by Jonathan Bannister (@j_utah)
There are moments in the new Eaters album, especially in the opening and closing songs, that suggest the band could be big. One that could command festival stages, enrapturing throngs of sun soaked festival goers with their style of pulsating hypnotic rhythms. There are also moments that suggests they might have no interest in that sort of thing, unless that stage is in a dark warehouse overblown with hyperactive strobes and full of sweaty kids chugging orange juice and dancing the night away. It might be better to say Eaters are more concerned with the recording process, discovering what comes out of the experience.
Eaters made their start by designing soundscapes for their performative light sculptures and installations that immersed you in glass, light, and sound. The soundtracks for Moment of Inertia and Prisms function more as experimental music than anything resembling traditional song structure. Their first album (also self-titled) is mostly instrumental. It’s a stark contrast to their previous output, the new album is designed to have accessible songs while still retaining that Eaters touch. The songs have structure and form, lyrics can be found on most of the songs. If anything could be called art rock this could. A modern day Throbbing Gristle though not so discordant and rough around the edges.
Recorded over two years in New York, artists Bob Jones and Jonathan Schenke (Christopher Duffy handles the visual aspect of the group) have crafted a complex album full of noises, throbs, and some good old-fashioned riffs. The album sounds like human artists locked in a partnership with machines. A partnership between blood and wires where the humans are locked in a battle with the machines for who gets final say. It gives the songs an edge. There’s drama interlaced throughout the songs. The nine tracks feel apart from each other but still connected, working together while seeming to be vastly different. There’s no cohesive style to the songs but there is still a unified whole that displays a band willing to follow their synthetic muse to the intricate places it takes them. “This moment won’t last” they sing on "No Secret". The same could be said for each track on the album. "Empty Yourself" feels like a harder edged Orbital only to be followed up by a straight up club hit like "The Grass, The Grazing". Throw in some Nine Inch Nails, late nights in dark goth clubs, and Berlin era Bowie and you have an album that surprises often and makes for engaging repeat listens.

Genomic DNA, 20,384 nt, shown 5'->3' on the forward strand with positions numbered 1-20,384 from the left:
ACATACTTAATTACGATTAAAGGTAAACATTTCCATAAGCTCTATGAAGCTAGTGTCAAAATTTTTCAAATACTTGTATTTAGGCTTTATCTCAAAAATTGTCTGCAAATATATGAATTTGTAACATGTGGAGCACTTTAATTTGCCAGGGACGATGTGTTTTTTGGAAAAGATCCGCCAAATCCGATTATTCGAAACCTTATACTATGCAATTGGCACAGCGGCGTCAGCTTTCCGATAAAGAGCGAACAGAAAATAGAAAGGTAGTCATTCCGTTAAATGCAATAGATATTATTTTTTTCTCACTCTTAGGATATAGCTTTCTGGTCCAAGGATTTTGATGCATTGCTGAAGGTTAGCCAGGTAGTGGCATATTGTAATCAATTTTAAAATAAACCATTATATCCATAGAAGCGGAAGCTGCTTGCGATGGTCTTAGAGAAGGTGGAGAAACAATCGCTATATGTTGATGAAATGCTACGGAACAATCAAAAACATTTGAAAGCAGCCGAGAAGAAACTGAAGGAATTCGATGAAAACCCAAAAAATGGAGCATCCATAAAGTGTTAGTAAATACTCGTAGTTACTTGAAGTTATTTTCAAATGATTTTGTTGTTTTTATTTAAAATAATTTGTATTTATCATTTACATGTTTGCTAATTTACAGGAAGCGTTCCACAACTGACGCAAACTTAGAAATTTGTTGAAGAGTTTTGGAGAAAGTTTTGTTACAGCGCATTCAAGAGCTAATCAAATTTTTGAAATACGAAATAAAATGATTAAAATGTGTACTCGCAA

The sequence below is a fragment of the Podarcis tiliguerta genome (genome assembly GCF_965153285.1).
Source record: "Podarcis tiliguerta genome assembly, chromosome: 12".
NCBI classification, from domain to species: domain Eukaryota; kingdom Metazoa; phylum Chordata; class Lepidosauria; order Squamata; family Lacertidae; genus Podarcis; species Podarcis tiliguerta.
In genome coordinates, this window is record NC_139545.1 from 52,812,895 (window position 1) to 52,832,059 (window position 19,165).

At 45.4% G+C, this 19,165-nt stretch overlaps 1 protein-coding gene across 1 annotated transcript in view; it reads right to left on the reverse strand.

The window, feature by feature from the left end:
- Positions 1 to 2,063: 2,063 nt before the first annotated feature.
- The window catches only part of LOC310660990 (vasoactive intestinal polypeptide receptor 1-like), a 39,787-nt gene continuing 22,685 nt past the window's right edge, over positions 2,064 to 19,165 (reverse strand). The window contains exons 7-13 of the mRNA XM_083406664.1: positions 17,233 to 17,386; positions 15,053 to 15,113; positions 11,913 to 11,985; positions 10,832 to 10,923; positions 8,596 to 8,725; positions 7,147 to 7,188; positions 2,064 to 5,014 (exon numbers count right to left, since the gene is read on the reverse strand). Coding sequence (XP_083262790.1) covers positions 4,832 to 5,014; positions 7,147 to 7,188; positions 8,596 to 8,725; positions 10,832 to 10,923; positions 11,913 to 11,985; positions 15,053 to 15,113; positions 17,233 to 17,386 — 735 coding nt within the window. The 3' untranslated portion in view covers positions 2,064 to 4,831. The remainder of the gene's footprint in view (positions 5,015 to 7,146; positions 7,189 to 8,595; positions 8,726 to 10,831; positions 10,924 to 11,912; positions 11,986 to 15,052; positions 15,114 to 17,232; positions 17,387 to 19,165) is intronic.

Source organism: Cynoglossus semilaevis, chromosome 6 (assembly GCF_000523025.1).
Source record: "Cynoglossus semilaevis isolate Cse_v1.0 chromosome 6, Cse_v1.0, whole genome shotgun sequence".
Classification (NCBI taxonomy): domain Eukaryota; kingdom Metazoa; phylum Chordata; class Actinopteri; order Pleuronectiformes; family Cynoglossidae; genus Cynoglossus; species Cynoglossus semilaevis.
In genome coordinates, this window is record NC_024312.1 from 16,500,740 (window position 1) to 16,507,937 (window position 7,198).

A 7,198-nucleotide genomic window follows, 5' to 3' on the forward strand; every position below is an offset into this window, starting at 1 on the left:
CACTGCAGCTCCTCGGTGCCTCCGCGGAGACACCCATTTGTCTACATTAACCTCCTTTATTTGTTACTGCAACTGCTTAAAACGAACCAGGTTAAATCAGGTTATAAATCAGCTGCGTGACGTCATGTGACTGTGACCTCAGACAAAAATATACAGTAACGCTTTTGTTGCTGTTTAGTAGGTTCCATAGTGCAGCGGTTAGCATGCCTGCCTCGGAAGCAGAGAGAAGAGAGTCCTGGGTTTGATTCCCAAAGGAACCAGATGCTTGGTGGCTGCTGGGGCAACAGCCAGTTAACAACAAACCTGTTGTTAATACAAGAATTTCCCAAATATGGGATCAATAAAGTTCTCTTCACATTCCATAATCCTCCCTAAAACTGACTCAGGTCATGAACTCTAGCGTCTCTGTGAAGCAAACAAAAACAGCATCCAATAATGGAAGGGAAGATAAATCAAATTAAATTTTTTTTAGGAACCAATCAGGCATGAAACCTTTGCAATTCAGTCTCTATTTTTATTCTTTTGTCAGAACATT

"Embrace the Strange" starts things off with its garage rock vibes. The drums pound out the beat while the guitar comes in right alongside to drive the song forward. The track struts into the verse, each part jumping in and keeping up with the rest of the song. It’s followed by "No Secret" which feels like a 180 in terms of instrumentation and style. Here the synths lead the charge, pulsing out its metallic beat. It’s definitely an album for gear heads. The synths feel organic. There’s a surprising warmth to the tone. The aptly titled "Horizons" opens up the space and brings a touch of the etherial, only to then be counter-balanced by the dark underground vibe of "The Well". Each track is a room of its own to explore, spend time in. "Always and Never" closes the album out with its anthemic guitar line. The piano pounds away its pattern opening up into a full bloom around three minutes in. It’s impossible to not bounce and throw your hands up.
These are but snapshots of an album that wants you to slow down and experience it. Eaters have made an album that rewards those who listen by providing a different experience each time you put it on. Layered, complex, and varied, it pays off in different ways. It’s a record that gives you new favorite moments after you listen. Like light going through glass, the sounds refract outward based on who is listening. Give it a listen and see what sounds make it to you.